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The museum has two recreations of classrooms, one from the 1950s-60s and the other from the 1970s. They are detailed to perfection, not only including furniture but also notebooks, backpacks, and other personal effects. The contrast is stark between the two and it helps to show the evolution of classrooms and education in general. Special attention is brought to the use of Basque in education, and much of the museum is dedicated to this. Educational materials are also on display and visitors are encouraged to visit the library, which is full of research on the subject of the history of education.

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Unless you’re living in the Basque Country, you might have a hard time trying to visit. However, you can check out the following article, which includes a video (in Spanish) of the museum: http://www.ehu.eus/es/web/guest/preview-campusa/-/asset_publisher/1O7v/content/n_20160916-museo-educacion

Also visit their website for more information:  http://www.ehu.eus/es/web/museoeducacion

If you’re interested in learning more about education in the Basque Country, check out Equality, Equity, and Diversity, published by the CBS and free to download here: https://basque.unr.edu/docs/CR1.pdf

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During the 1960s, when the first ikastolak (Basque language schools) subsequent to the Spanish Civil War were created after a long ban by the Francoist regime, some key people were essential to their success.

Imanol Urbieta was one of these pioneers. Ikastolak were in need of almost everything: a proper legal framework, economic support, and pedagogical materials in the Basque language. Parents navigated the legal system to make ikastolak legal, or at least to avoid being prosecuted; all kinds of organizations provided premises in which children would be comfortable; and teachers created materials to teach Basque and other topics.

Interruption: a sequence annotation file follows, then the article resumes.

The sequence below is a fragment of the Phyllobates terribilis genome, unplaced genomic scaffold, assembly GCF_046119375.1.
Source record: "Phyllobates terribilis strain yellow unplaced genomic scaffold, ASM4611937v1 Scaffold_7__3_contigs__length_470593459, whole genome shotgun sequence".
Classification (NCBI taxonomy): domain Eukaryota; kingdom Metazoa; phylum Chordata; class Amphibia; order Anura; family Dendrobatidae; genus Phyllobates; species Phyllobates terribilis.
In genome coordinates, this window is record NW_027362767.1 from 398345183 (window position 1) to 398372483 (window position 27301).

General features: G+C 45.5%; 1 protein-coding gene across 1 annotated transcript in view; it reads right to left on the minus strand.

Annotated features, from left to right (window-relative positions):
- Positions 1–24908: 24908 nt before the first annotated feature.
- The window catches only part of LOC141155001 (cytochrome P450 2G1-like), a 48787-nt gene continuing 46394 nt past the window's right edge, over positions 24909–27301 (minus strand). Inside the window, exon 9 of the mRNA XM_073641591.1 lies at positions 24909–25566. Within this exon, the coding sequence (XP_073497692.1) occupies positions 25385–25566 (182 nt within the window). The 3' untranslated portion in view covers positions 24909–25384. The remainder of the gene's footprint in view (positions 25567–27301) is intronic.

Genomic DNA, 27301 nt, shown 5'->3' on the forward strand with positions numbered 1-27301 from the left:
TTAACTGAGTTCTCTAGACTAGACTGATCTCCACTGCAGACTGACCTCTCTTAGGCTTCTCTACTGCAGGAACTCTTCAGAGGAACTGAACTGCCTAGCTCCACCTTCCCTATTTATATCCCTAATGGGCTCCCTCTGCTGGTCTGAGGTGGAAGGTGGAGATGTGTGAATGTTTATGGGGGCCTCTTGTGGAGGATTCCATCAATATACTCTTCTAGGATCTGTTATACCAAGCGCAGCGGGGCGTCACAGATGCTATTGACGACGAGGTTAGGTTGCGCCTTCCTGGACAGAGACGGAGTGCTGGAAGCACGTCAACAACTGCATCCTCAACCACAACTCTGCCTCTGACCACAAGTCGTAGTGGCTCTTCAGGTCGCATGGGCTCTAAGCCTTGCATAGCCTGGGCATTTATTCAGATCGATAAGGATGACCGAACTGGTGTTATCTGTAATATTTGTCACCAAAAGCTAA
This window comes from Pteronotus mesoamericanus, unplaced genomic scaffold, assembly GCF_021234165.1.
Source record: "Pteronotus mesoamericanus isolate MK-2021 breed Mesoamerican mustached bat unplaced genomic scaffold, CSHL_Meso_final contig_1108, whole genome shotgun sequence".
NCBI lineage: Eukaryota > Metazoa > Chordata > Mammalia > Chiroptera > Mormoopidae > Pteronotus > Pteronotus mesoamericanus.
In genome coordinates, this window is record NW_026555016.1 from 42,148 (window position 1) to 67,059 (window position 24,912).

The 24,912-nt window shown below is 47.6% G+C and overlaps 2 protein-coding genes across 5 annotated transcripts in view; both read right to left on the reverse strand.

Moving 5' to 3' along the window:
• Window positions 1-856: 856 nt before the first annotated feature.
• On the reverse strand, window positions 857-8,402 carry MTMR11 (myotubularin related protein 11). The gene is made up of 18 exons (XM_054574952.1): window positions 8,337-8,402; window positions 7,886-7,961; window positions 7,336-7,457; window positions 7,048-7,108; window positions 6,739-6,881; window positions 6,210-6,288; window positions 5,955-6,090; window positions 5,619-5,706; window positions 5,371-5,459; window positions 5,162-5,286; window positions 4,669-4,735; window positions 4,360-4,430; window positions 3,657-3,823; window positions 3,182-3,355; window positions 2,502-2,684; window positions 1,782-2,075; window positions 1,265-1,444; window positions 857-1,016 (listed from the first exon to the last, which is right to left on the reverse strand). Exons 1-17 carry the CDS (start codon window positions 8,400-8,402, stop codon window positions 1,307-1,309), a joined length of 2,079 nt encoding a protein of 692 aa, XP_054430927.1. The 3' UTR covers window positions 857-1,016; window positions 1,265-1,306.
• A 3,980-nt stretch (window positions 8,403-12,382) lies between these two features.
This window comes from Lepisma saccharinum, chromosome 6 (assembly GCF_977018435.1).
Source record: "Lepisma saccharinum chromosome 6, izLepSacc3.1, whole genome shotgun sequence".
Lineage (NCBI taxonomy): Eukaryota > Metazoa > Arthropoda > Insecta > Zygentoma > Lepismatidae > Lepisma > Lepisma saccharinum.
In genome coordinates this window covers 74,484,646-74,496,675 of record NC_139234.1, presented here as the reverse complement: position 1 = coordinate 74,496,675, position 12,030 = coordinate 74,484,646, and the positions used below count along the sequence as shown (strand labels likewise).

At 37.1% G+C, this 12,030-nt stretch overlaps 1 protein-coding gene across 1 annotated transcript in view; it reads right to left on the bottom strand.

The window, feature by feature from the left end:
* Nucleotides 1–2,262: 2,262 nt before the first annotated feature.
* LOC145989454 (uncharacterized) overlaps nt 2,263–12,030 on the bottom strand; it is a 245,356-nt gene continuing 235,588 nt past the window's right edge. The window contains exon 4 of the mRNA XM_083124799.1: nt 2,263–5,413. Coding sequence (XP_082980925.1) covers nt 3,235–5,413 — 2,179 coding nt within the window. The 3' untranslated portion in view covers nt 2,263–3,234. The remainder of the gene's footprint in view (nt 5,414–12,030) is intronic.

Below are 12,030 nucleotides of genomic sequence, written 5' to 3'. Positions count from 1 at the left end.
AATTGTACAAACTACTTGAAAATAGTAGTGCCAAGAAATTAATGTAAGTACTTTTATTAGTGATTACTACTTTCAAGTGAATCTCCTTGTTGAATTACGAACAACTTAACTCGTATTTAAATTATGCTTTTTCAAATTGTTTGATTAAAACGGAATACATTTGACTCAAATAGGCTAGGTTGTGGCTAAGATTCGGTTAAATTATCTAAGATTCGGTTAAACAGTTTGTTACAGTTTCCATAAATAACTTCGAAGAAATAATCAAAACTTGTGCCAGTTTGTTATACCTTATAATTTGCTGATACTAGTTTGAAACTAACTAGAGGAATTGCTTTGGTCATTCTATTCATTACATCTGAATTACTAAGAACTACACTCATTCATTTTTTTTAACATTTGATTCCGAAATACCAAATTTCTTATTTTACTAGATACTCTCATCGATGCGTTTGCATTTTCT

Imanol Urbieta (c) during a popular tribute in 2014. Behind him, his spouse Kontxi Aizarna, who collaborated with Imanol. Picture CC-BY-ND by Urola Kostako Hitza

Imanol Urbieta (c) during a popular tribute in 2014. Behind him, his spouse Kontxi Aizarna, who collaborated with Imanol. Picture CC-BY-ND by Urola Kostako Hitza

Imanol, one of the first teachers at the Salbatore Mitxelena Ikastola in Zarautz, Gipuzkoa, did some wonderful work in renewing the pedagogy and in the use of an innovative teaching tool: music and songs. Imanol’s songs (Ran Roberran, John Brown, Txiki txiki txikia, and so on) are part of the soundtrack of our generation’s lives. And of our children’s lives too, not only because we as parents sing them to our sons and daughters, but also because Pirritx, Porrotx eta Marimotots, the most renowned Basque clowns, sing them prolifically.

Imanol Urbieta died in Zarautz on September 28th, 2016 at age 83.

 

Great new video to accompany this weekend’s Kilometroak fundraiser in Bergara

Every year, throughout the Basque Country, a special day is set aside to raise funds for a particular ikastola (a school in which instruction takes place predominantly in Basque) on which the main goal is to complete a walk (often sponsored) around a set circuit, with refreshment stands along the way and other associated activities, including concerts and the like, all in aid of raising money for Basque-language education: in Araba this is known as Araba Euskaraz (meaning “Araba in Basque”); in Bizkaia, Ibilialdia (the trek, hike, walk, etc.); in Iparralde, Herri Urats (“a people’s step”); in Nafarroa, Nafarroa Oinez (Nafarroa on foot); and in Gipuzkoa, Kilometroak (kilometers).